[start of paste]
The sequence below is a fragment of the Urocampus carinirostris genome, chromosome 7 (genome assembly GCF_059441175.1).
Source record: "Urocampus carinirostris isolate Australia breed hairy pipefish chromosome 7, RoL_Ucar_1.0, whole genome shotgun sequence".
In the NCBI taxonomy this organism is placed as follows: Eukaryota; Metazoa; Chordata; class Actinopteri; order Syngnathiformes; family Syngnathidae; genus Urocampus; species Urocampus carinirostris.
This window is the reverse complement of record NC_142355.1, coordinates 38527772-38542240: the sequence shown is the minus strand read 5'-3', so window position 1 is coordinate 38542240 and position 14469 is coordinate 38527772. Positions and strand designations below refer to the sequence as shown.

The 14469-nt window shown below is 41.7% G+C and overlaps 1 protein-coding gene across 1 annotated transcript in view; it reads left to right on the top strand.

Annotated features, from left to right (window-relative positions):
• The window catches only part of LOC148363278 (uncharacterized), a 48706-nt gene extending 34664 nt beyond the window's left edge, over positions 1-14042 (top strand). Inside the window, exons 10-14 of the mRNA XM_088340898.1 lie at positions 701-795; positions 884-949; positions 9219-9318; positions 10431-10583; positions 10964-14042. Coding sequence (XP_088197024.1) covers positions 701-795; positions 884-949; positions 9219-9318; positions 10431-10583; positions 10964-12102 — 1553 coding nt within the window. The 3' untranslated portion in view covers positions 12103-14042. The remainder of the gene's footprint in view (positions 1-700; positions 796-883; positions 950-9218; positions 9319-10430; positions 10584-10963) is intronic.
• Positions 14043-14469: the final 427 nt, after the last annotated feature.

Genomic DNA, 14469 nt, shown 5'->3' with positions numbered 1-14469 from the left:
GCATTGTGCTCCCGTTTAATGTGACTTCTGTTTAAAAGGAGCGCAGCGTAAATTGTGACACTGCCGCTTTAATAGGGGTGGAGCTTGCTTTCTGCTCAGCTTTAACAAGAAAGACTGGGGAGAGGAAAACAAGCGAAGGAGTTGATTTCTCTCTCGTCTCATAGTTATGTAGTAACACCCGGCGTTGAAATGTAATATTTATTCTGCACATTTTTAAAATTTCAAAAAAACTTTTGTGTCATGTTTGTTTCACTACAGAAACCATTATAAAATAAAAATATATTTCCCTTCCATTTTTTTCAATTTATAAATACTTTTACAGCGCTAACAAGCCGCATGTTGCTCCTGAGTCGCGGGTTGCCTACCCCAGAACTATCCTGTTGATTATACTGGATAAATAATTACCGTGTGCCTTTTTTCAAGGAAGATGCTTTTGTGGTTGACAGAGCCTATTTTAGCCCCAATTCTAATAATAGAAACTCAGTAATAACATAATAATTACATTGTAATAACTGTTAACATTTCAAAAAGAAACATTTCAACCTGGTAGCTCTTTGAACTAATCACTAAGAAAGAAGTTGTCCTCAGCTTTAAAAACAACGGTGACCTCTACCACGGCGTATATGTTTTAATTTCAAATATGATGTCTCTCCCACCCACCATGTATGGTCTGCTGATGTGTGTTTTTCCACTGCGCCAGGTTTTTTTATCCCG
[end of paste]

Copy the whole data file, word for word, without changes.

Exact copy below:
The sequence below is a fragment of the Urocampus carinirostris genome, chromosome 7 (genome assembly GCF_059441175.1).
Source record: "Urocampus carinirostris isolate Australia breed hairy pipefish chromosome 7, RoL_Ucar_1.0, whole genome shotgun sequence".
In the NCBI taxonomy this organism is placed as follows: Eukaryota; Metazoa; Chordata; class Actinopteri; order Syngnathiformes; family Syngnathidae; genus Urocampus; species Urocampus carinirostris.
This window is the reverse complement of record NC_142355.1, coordinates 38527772-38542240: the sequence shown is the minus strand read 5'-3', so window position 1 is coordinate 38542240 and position 14469 is coordinate 38527772. Positions and strand designations below refer to the sequence as shown.

The 14469-nt window shown below is 41.7% G+C and overlaps 1 protein-coding gene across 1 annotated transcript in view; it reads left to right on the top strand.

Annotated features, from left to right (window-relative positions):
• The window catches only part of LOC148363278 (uncharacterized), a 48706-nt gene extending 34664 nt beyond the window's left edge, over positions 1-14042 (top strand). Inside the window, exons 10-14 of the mRNA XM_088340898.1 lie at positions 701-795; positions 884-949; positions 9219-9318; positions 10431-10583; positions 10964-14042. Coding sequence (XP_088197024.1) covers positions 701-795; positions 884-949; positions 9219-9318; positions 10431-10583; positions 10964-12102 — 1553 coding nt within the window. The 3' untranslated portion in view covers positions 12103-14042. The remainder of the gene's footprint in view (positions 1-700; positions 796-883; positions 950-9218; positions 9319-10430; positions 10584-10963) is intronic.
• Positions 14043-14469: the final 427 nt, after the last annotated feature.

Genomic DNA, 14469 nt, shown 5'->3' with positions numbered 1-14469 from the left:
GCATTGTGCTCCCGTTTAATGTGACTTCTGTTTAAAAGGAGCGCAGCGTAAATTGTGACACTGCCGCTTTAATAGGGGTGGAGCTTGCTTTCTGCTCAGCTTTAACAAGAAAGACTGGGGAGAGGAAAACAAGCGAAGGAGTTGATTTCTCTCTCGTCTCATAGTTATGTAGTAACACCCGGCGTTGAAATGTAATATTTATTCTGCACATTTTTAAAATTTCAAAAAAACTTTTGTGTCATGTTTGTTTCACTACAGAAACCATTATAAAATAAAAATATATTTCCCTTCCATTTTTTTCAATTTATAAATACTTTTACAGCGCTAACAAGCCGCATGTTGCTCCTGAGTCGCGGGTTGCCTACCCCAGAACTATCCTGTTGATTATACTGGATAAATAATTACCGTGTGCCTTTTTTCAAGGAAGATGCTTTTGTGGTTGACAGAGCCTATTTTAGCCCCAATTCTAATAATAGAAACTCAGTAATAACATAATAATTACATTGTAATAACTGTTAACATTTCAAAAAGAAACATTTCAACCTGGTAGCTCTTTGAACTAATCACTAAGAAAGAAGTTGTCCTCAGCTTTAAAAACAACGGTGACCTCTACCACGGCGTATATGTTTTAATTTCAAATATGATGTCTCTCCCACCCACCATGTATGGTCTGCTGATGTGTGTTTTTCCACTGCGCCAGGTTTTTTTATCCCG